Grant Hill will be the first person to tell you that he is a lucky man. Growing up, his parents collected art and exposed him to a world that many kids do not have a chance to inhabit. “I didn’t necessarily appreciate it at the time,” he says, “but by being exposed to it at a young age, it became part of who I am. As an adult, I really wanted to build a home, to decorate it and design it, and acquiring art came to mind.”
As Hill grew older, Hill realized that art could be more than a hobby. As a history major at Duke University, Hill realized that art could be a different way to study the past. “I have always been interested in African-American history and in the Harlem Renaissance,” Hill says. “For those two reasons, I decided to focus my collection in that way.
John Coleman, Coffee Break. Oil on canvas. 30 x 36 inches, 1993.
Much of the art in Hill’s collection is centered around the cultural heritage of African-American life in the 20th century. Works by artists such as Romare Bearden, John Coleman and Malcolm Brown have allowed Hill to approach the history he has studied in a unique way. “When you go back 40-50 years, you see what the artists saw,” Hill says, “what they experienced, and the progress we’ve made. Art is a snapshot from the eyes of the artist. As someone who has always been curious about history, it has been an incredible experience.”
Romare Bearden, Number 9. Oil on rice paper on canvas. 44 1/8 x 56 inches, 1960.
Hill’s collection has now far outgrown his home. With over 120 pieces of art, much of it is stored in a facility that helps museums properly care for and store irreplaceable works. “Once you get to this stage, you have to love it,” Hill says. “It requires time, logistics, investment. It’s not free to store these works. But I’m fortunate. My wife and I enjoy it. We enjoy sharing it with family and friends, and we enjoy sharing it with the public.”
A few years ago, in an effort to bring new fans to the works, a portion of Hill’s collection toured the country. “We hoped we would be able to get more people into museums, people who may not ordinarily go,” Hill says. “And we were especially hoping to bring young people out. When we spoke to the galleries, the feedback was that they had more visitors than usual.”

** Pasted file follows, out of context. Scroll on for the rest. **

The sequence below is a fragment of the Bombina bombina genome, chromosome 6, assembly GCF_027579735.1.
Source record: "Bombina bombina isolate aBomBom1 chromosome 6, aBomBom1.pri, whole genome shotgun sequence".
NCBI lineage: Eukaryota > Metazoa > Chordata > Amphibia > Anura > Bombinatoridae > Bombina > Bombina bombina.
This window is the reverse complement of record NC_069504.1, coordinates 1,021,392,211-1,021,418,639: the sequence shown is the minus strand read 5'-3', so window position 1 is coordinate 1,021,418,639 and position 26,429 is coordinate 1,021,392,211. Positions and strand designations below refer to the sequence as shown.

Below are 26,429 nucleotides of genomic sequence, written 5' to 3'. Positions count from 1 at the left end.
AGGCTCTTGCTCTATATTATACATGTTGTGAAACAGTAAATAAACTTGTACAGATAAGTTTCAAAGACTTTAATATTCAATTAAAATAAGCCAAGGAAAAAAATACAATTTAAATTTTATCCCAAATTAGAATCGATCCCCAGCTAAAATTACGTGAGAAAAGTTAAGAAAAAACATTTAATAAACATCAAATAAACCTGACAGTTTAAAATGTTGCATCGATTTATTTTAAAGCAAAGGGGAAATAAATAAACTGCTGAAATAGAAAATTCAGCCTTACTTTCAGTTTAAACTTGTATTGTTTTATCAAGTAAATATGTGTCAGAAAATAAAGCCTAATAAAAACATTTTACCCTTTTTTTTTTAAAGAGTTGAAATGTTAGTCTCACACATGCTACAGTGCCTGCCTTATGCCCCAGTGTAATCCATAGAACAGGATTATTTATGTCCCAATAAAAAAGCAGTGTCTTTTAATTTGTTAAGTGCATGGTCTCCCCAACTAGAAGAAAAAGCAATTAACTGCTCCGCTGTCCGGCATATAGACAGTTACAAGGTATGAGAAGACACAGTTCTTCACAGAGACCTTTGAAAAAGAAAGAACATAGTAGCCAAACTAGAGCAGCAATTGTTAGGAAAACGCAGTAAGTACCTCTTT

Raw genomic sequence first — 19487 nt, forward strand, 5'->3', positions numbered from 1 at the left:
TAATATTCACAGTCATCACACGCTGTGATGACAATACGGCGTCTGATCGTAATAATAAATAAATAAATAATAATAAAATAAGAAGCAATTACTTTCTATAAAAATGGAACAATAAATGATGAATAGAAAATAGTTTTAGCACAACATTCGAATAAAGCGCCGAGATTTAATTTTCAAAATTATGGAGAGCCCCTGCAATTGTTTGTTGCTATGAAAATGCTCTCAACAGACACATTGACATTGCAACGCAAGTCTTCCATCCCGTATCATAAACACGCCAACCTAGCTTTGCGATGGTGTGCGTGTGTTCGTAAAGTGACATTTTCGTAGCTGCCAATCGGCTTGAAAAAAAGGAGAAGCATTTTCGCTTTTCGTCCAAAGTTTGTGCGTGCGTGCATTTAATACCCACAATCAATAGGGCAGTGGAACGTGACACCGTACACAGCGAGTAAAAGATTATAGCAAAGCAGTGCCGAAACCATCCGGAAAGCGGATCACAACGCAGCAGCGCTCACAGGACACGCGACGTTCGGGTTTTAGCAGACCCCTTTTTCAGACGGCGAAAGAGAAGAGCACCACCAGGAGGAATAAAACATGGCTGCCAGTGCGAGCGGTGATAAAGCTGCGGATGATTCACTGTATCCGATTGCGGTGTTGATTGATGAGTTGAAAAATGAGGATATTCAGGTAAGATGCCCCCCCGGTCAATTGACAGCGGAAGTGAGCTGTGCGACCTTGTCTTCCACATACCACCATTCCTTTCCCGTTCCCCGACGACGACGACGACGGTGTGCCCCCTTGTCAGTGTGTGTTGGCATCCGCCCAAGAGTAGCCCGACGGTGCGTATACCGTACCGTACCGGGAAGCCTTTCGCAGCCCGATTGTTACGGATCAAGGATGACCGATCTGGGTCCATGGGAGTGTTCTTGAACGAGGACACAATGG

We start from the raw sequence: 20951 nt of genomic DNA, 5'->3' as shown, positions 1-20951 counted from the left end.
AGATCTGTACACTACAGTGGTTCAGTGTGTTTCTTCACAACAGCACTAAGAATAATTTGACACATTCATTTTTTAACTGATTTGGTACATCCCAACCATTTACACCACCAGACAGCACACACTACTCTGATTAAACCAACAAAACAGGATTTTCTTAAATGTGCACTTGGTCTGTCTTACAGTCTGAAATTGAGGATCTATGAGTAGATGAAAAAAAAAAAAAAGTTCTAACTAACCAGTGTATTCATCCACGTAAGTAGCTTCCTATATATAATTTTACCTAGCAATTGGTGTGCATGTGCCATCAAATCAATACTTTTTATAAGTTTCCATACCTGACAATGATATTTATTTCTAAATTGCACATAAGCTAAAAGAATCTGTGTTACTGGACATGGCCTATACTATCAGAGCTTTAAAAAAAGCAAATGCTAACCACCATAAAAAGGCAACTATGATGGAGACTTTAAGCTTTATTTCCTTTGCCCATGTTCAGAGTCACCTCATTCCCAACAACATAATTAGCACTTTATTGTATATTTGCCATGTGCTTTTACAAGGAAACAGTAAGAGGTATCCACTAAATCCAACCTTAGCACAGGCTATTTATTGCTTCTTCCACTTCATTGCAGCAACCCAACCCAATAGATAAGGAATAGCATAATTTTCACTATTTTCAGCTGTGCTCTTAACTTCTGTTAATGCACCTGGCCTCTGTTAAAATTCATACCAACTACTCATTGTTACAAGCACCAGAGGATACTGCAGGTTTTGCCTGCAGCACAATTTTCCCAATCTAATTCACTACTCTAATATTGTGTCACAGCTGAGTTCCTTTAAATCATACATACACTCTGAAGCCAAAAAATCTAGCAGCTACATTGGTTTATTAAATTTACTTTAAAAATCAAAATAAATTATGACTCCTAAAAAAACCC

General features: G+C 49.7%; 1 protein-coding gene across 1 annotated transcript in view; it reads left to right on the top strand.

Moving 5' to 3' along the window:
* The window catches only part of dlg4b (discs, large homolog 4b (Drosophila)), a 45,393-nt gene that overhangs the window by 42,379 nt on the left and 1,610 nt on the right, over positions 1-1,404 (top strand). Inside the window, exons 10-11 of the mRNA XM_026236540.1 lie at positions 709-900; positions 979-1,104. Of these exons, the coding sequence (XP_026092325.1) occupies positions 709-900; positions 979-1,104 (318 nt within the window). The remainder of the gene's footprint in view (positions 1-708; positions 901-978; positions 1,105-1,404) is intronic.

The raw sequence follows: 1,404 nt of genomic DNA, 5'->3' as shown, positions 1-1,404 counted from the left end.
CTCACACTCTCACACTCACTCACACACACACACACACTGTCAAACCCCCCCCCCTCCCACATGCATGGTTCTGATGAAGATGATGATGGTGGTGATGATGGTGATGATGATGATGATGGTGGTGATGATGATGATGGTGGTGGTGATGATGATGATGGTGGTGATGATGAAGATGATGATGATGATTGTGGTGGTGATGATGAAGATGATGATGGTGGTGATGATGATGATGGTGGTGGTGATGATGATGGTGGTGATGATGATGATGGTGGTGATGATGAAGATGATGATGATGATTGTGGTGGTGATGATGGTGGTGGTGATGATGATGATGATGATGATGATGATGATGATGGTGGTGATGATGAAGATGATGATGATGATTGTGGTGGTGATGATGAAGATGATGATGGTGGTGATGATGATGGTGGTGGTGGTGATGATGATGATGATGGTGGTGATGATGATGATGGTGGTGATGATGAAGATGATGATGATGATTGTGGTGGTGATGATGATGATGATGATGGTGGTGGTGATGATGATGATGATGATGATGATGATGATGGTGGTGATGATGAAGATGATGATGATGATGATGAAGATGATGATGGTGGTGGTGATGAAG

Elizabeth Catlett, Standing Mother and Child. Bronze, 1978. Copyright Elizabeth Catlett. Licensed by VAGA, New York, NY
It was the uptick in young visitors that particularly pleased Hill. “The more exposure you get to art, the more you can grow,” he says. “One of the things that we feel is important with regards to young boys and girls of color, we wanted to show them examples of people who are like them, and who are capable of producing museum quality work. It doesn’t have to be about sports or entertainment; there are other ways of making it in the world.”
And despite all of the joy that Hill and his family have received from studying and sharing the work, there has been one unforeseen benefit to the collection—its value.
“My wife and I never got into it as an investment,” he says, “but considering the economy, it has been one of the better investments we have made, given how much it has appreciated in value. We have been very lucky.”
Malcolm Brown, Innocence. Watercolor. 30 x 37 1/2 inches, 1991.
Grant Hill’s Tips for New Collectors
Discover what you like
Before you start buying, visit galleries and museums and begin to form an opinion on what you like. “As athletes, we’re fortunate that we have some downtime in various cities,” Hill says. “You can go to galleries, visit bookstores and learn about what speaks to you before you open up the checkbook.”
You don’t have to start your collection with the Mona Lisa. Build slowly. “You can start out by purchasing prints,” Hill advises. “Look for things that you are drawn to. Everyone interprets art differently. What I like may be different to what you like. Try to find a certain genre that appeals to you and start there.”
Hill recommends meeting with various dealers to gather as much information as you can before you spend any money. “Just like anything else,” Hill says, “there are people out there looking to take advantage of you. The more you know, the better off you will be.”
For more information on Grant Hill’s art collection, please visit granthill.com.